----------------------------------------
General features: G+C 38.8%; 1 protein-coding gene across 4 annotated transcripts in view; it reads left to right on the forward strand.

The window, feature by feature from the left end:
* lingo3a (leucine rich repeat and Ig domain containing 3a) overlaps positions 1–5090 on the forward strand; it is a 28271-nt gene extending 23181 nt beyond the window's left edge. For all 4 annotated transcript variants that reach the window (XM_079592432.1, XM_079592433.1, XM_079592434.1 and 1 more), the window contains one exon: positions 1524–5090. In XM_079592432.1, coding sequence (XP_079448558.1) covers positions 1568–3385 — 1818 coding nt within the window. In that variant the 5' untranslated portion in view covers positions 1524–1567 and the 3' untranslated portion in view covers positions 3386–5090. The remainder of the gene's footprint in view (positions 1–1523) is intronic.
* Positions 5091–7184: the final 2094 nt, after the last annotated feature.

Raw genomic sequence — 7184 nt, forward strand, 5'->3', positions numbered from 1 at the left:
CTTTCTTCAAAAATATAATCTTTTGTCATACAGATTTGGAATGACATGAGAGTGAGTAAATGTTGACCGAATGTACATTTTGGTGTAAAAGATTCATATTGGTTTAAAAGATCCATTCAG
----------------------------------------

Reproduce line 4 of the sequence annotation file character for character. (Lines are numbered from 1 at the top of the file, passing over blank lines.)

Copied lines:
* Positions 5091–7184: the final 2094 nt, after the last annotated feature.